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“Own the Room” opens with a scene of joy, as we watch a young man get showered in confetti and attacked with silly string while co-workers and friends cheer his nomination to the Global Student Entrepreneur Awards, one of the most esteemed business competitions in the world.
For viewers who have spent a year social distancing by the time "Own the Room" is released, this physical expression of happiness feels both palpable and incredibly moving. A kind of youthful exuberance thrums throughout the documentary, urging viewers to see the GSEA as not simply a competition, but a beacon of hope for a world that needs new visions. And yet, while “Own the Room” brims with genuine optimism, the film also resists delving into more challenging territory, refusing to place the story of these bright-eyed entrepreneurs into a larger conversation about the ways society fails young people by relying on them as saviors.
“Own the Room” anchors its viewers by having us follow the path of five specific GSEA competitors. We learn not just about their individual dreams and talents, but about the communities they come from, the families that support them, and the visions they have for a brighter world. The confetti-showered Santosh is a “surprise planner and happiness distributor” from Nepal who works with his clients in order to create wonderful moments that will help bring people closer together. Later, we meet Daniela, a scientist who immigrated from Venezuela to the United States and who wants to harness the power of the sun in order to revolutionize the way we make chemicals; Jason, a coder from Greece, developed an app to translate a baby’s cries so that new parents can understand what their baby needs. We also meet Alondra, an entrepreneur from Puerto Rico, who developed an app that helps the deaf community communicate with those who don’t understand sign language, and Henry, a coder from Kenya, who created an app to help young people find much-needed housing.
Over the course of 90 minutes, viewers are given a front-row seat to experience the thrill of being nominated, the anxiety that comes with actually pitching their ideas, and the aftermath of what it’s like to reflect on their experience participating in the competition. Like 2002’s “Spellbound” which focuses on eight children competing in Scripps National Spelling Bee, interviews with contestants are impeccably earnest and insightful, and viewers will find themselves cheering on for each candidate, wishing that each one could win the illustrious grand prize.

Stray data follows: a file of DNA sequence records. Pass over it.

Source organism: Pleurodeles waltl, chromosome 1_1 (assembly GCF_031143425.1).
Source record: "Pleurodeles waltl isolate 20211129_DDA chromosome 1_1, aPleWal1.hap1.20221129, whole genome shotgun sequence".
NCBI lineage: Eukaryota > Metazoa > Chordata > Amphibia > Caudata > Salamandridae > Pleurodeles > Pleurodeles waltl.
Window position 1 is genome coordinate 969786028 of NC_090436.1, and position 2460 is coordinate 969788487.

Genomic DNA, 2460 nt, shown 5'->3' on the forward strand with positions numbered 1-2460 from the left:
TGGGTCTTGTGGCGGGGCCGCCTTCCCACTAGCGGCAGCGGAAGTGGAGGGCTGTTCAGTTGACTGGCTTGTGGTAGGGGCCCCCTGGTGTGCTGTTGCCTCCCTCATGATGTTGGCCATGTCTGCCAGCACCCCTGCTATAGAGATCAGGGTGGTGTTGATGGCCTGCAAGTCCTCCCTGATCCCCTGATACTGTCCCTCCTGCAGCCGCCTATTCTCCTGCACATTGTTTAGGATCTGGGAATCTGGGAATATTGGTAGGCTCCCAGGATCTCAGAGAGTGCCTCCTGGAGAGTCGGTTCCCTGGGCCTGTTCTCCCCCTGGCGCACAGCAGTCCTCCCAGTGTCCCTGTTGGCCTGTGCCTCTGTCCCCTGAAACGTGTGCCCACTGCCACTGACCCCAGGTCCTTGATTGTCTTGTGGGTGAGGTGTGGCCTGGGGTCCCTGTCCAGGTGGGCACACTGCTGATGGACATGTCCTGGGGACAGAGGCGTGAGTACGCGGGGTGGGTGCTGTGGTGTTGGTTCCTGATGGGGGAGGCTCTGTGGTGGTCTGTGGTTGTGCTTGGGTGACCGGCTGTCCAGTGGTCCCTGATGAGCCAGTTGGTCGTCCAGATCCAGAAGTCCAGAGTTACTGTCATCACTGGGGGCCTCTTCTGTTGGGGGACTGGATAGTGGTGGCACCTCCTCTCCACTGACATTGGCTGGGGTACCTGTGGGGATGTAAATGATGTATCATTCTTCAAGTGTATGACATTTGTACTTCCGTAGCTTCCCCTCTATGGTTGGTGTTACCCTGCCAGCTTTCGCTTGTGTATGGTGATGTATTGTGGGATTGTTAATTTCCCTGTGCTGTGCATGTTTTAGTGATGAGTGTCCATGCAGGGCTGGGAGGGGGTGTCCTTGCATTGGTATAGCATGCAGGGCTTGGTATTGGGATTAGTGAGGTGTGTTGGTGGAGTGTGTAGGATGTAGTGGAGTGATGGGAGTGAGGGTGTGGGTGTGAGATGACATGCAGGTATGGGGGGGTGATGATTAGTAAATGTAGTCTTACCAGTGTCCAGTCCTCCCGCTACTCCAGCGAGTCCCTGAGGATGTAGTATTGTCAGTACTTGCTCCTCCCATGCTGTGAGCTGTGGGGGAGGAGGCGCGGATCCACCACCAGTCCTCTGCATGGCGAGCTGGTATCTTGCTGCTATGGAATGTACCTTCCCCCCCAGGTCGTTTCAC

At the same time, the film’s short run-time doesn’t allow much space for viewers to think about the world beyond the competition and what it means that young people are increasingly encouraged to think about themselves as a “brand” in order to make their mark on the world. While watching “Own the Room,” I thought a lot about the 2019 HBO documentary “The Inventor: Out for Blood in Silicon Valley,” which looks at the life of Elizabeth Holmes, and how a culture of self-promotion (and our obsession with youth, confidence, good looks, and status) ends up giving a woefully unqualified candidate an exorbitant amount of money to create a product that turns out to be too good to be true.
Certainly, all the candidates who participate in the GSEA have deeply compelling ideas and have already started to bring those ideas to fruition in their communities. But I wanted “Own the Room” to go beyond the excitement and glamour of the competition itself, in order to interrogate the ways young people have to fight in order to be heard, as well as how much personal circumstance and, often, blatant bias, shape which ideas will ever see the light of day.
This is seen most clearly when looking at Henry’s story. Out of all the candidates we follow, he's the only one who gets turned away at the border to Macau, due to a dispute about the amount of money he needs to enter the city. Henry’s exhausting journey demonstrates how, despite the emphasis the GSEA places on uplifting talented young people worldwide, the very ability to pitch is predicated not just on each student’s unique skills, but also whether the world will ultimately uplift and support them.
This limitation is also seen when judges discuss how they are assessing candidates, not just on their specific idea they are pitching, but their complete potential as individual changemakers. As a viewer, I wondered how exactly this was being assessed and how much subjectivity occurs when deciding who gets to be one of the chosen finalists, as well as how it's possible to compare such tremendously different projects.
More background information would help viewers to understand the specific kinds of criteria that are being used to assess each candidate. But “Own the Room” is more interested in warming hearts than asking questions about the culture it immerses us in—one in which young people are asked to constantly perform with confidence, enthusiasm, and just the right amount of vulnerability in order to appeal to a much older audience. In this way, while “Own the Room” succeeds at offering a captivating look at its incredible subjects, it also avoids more complicated questions about how we can best support young people and help them achieve their dreams.
Now available on Disney+.